A temporary injury such as a broken bone or strain may require that an employee take time off from work to heal. A temporarily injured worker may be worried about lost income. However, in these cases, workers can be partially compensated for lost wages.
If an injury completely prevents an employee from working until he or she has recovered, it is considered a temporary total injury. If an employee is unable to work for over seven days, he or she can begin to receive 2/3 of their usual wage in compensation. After 21 days, the worker can receive compensation for the first seven missed days.
An injured worker is considered to have a temporary partial injury when the injury forces him or her to work a reduced number of hours. In this case, the individual may be eligible to receive compensation for 2/3 of the difference between their usual and current wages. This compensation can be received for up to 300 weeks. A period of temporary total injury will be subtracted from the 300 weeks of compensation for the temporary partial injury.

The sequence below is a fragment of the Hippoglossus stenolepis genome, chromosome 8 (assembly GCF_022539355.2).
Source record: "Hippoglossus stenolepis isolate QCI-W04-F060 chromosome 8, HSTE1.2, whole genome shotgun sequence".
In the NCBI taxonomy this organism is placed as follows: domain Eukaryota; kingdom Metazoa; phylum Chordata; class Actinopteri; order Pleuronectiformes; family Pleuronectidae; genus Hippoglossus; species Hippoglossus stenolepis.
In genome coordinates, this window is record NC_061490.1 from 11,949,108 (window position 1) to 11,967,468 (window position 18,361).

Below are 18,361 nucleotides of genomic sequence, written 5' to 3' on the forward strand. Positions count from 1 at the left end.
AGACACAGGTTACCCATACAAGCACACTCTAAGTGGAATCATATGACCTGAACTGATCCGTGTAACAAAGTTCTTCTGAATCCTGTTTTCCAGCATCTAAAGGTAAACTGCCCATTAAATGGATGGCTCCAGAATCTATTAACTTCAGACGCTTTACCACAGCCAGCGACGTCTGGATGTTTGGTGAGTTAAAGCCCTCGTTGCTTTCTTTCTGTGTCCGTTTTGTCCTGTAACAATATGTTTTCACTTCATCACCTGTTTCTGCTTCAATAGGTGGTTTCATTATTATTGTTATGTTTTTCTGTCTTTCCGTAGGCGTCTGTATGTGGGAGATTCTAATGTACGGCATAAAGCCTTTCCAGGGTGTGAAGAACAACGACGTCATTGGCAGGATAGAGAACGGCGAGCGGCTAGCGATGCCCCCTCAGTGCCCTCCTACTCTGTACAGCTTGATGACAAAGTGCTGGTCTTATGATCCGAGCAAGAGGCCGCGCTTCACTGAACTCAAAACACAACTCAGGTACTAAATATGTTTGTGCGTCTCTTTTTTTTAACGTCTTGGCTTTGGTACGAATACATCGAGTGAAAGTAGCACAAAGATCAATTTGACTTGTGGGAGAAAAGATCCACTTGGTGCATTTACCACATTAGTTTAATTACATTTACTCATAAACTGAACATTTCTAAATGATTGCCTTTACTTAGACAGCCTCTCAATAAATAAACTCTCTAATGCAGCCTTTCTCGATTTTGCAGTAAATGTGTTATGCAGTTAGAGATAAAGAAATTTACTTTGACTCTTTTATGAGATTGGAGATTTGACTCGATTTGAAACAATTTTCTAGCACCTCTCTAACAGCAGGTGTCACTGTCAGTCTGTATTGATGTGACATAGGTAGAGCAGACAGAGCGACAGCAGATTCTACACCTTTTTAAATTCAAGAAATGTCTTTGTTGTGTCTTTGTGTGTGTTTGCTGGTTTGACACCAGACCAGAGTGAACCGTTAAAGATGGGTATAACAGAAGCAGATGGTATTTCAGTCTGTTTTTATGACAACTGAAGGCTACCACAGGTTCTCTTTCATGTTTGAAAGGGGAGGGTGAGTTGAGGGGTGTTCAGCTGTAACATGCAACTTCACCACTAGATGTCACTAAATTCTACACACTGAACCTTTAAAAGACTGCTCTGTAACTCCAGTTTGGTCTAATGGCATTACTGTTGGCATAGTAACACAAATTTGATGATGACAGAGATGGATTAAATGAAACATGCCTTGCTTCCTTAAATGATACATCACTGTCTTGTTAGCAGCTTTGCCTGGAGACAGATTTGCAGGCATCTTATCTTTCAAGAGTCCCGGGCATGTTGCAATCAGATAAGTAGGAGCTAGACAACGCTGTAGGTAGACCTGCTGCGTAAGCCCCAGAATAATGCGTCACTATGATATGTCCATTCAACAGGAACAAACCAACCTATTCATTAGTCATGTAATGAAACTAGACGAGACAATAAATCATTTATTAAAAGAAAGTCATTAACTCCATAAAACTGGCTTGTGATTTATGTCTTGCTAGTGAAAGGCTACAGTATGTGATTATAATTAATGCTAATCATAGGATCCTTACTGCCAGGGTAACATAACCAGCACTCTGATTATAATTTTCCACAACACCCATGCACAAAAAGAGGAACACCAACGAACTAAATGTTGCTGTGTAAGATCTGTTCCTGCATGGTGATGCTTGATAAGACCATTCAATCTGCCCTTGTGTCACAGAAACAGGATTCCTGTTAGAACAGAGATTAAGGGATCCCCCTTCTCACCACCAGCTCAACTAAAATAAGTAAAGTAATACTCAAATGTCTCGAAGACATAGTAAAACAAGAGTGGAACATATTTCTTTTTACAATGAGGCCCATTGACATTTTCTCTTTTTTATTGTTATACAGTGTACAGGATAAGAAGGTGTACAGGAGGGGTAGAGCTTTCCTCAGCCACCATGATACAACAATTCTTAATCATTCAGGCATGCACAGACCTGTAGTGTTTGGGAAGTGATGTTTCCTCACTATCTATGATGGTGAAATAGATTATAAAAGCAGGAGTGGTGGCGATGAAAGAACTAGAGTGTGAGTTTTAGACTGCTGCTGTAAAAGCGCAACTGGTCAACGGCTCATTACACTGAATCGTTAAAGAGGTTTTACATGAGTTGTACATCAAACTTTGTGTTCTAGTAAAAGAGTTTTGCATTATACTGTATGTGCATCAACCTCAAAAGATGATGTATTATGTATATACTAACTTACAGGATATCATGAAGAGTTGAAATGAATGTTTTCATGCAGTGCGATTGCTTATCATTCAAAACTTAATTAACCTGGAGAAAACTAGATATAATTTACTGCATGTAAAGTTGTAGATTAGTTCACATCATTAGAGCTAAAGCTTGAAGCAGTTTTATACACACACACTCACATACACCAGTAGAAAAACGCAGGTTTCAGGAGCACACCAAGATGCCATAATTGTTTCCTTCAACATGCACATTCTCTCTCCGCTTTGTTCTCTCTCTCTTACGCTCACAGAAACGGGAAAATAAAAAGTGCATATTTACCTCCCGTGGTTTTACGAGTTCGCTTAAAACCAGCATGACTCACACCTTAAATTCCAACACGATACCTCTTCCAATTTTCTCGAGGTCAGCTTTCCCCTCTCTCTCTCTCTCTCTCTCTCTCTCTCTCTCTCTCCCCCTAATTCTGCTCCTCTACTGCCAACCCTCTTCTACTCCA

According to lawyers at Scudder & Hedrick, PLLC, individuals prevented from working due to an injury should seek Short-Term Disability benefits. This can be challenging, however, as 70 percent of disability claims are denied after the first review. Procedural issues are common and frustrating, and can result in delayed benefits, even if the injured worker is entitled to compensation. Further, insurance companies have an incentive to deny claims because the fewer claims they approve, the higher their profits. Even if an individual files to appeal the claim’s rejection, only 15 percent are approved. If your claim is denied, legal assistance can support you with the appeals process. Although most individuals will give up and drop their claim after a denial, three out of five claims are approved after reaching a second appeal.